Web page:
John Brown, a former USIA foreign service officer who is now associated with the Institute for the Study of Diplomacy at Georgetown University, has posted an article about an apparent dispute within the Obama Administration on the direction of “strategic communications.” Here are some excerpts:
There seems to be yet another bureaucratic battle brewing in Washington. On one side of the ring, we have a high ranking State Department official, Richard Holbrooke, Special Representative to Pakistan and Afghanistan; on the other, an admiral, Michael Mullen, Chairman of the Joint Chiefs of Staff. The conflict is over “strategic communications” in Afghanistan and the so-called “Af-Pak” region.
Unlike the Bush administration, which, initially, reacted to the Twin Towers attack in predominantly military terms, Holbrooke advocated the use of “[c]all it public diplomacy, or public affairs, or psychological warfare, or — if you really want to be blunt – propaganda.” He added that “whatever it is called, defining what this war is really about in the minds of the 1 billion Muslims in the world will be of decisive and historic importance.”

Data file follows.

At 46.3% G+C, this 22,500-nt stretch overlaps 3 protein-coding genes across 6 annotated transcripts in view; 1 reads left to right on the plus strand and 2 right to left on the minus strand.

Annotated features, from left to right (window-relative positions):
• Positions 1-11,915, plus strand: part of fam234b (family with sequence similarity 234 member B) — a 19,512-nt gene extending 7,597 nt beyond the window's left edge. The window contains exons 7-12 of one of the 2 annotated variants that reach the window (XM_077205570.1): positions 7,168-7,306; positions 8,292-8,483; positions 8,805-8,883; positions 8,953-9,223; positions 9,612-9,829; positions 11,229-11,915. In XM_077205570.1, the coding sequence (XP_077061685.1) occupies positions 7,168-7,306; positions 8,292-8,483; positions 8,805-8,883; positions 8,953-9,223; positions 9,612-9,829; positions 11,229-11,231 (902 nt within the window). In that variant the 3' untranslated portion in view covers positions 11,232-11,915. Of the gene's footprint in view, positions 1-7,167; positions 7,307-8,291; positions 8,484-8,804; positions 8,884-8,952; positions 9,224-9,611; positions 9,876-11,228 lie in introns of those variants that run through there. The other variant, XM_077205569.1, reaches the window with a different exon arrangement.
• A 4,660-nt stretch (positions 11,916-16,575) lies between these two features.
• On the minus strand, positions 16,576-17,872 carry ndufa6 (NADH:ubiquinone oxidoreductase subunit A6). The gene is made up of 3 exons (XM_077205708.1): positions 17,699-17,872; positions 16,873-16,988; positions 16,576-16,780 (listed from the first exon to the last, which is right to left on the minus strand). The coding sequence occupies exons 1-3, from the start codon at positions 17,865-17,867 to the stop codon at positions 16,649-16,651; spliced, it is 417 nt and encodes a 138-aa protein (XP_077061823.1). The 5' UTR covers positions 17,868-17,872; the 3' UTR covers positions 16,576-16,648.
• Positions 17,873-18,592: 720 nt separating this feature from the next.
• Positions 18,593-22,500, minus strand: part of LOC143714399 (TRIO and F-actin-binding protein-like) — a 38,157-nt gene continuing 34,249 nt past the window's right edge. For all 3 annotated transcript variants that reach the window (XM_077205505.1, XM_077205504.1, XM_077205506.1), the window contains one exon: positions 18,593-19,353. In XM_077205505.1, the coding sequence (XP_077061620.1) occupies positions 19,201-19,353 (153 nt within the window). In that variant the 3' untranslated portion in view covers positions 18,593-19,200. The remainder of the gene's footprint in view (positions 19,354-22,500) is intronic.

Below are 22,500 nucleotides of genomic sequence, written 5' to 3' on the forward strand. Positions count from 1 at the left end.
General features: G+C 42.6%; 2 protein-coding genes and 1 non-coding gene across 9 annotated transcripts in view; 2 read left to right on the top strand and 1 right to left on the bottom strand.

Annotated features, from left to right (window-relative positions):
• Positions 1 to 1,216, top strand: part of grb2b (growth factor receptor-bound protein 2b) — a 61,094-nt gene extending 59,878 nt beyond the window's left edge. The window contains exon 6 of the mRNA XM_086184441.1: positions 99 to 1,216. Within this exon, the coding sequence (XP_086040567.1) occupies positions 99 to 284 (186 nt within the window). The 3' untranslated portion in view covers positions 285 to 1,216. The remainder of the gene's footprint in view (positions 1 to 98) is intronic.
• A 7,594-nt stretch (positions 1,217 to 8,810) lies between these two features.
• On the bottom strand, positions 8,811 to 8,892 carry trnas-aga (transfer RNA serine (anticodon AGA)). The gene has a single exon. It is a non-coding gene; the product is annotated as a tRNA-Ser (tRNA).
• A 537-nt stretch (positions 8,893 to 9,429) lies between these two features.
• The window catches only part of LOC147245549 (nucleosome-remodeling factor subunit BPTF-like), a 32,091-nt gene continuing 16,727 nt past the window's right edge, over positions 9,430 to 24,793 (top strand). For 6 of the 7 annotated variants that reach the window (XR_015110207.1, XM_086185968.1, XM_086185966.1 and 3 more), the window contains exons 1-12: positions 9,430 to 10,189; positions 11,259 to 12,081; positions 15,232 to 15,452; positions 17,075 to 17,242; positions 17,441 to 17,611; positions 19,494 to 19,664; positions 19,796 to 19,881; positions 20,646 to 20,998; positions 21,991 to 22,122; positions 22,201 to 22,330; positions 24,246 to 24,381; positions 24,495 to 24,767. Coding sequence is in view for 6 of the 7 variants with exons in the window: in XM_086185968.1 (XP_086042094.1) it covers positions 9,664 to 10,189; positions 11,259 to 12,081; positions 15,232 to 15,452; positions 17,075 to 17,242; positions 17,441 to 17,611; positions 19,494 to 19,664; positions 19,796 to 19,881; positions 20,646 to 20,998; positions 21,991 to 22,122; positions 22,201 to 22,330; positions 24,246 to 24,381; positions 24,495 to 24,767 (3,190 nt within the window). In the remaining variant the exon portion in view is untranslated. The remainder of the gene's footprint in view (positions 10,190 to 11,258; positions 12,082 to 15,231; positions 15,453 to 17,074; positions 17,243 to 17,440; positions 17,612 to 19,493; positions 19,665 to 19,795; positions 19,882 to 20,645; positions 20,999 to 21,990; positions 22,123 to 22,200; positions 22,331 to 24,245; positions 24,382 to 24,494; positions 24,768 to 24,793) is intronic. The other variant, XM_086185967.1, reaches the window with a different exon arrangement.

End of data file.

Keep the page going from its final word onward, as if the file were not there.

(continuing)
Fast forward to June 24, 2009. Holbrooke, now Special Envoy to Pakistan and Afghanistan, announced in a statement to the Subcommittee on National Security and Foreign Affairs of the House of Representatives that “the Administration’s new strategy for Afghanistan and Pakistan,” a “whole-of-government approach,” was moving full speed ahead. To demonstrate this plan, Holbrooke devoted an entire section of his remarks to “strategic communications.”
So “whatever it is called” — public diplomacy, or public affairs, or psychological warfare, propaganda or (if you really want to be blunt) strategic communications — appears to be an essential element in the administration’s “necessary war” (as President Obama recently called it).
Right? Not quite, if at all. Enter Admiral Mullen. In a three-page Joint Force Quarterly article that received considerable media attention this week, he made it bluntly clear that he’s not fan of “strategic communications.” “Frankly,” he notes, “I don’t care for the term.”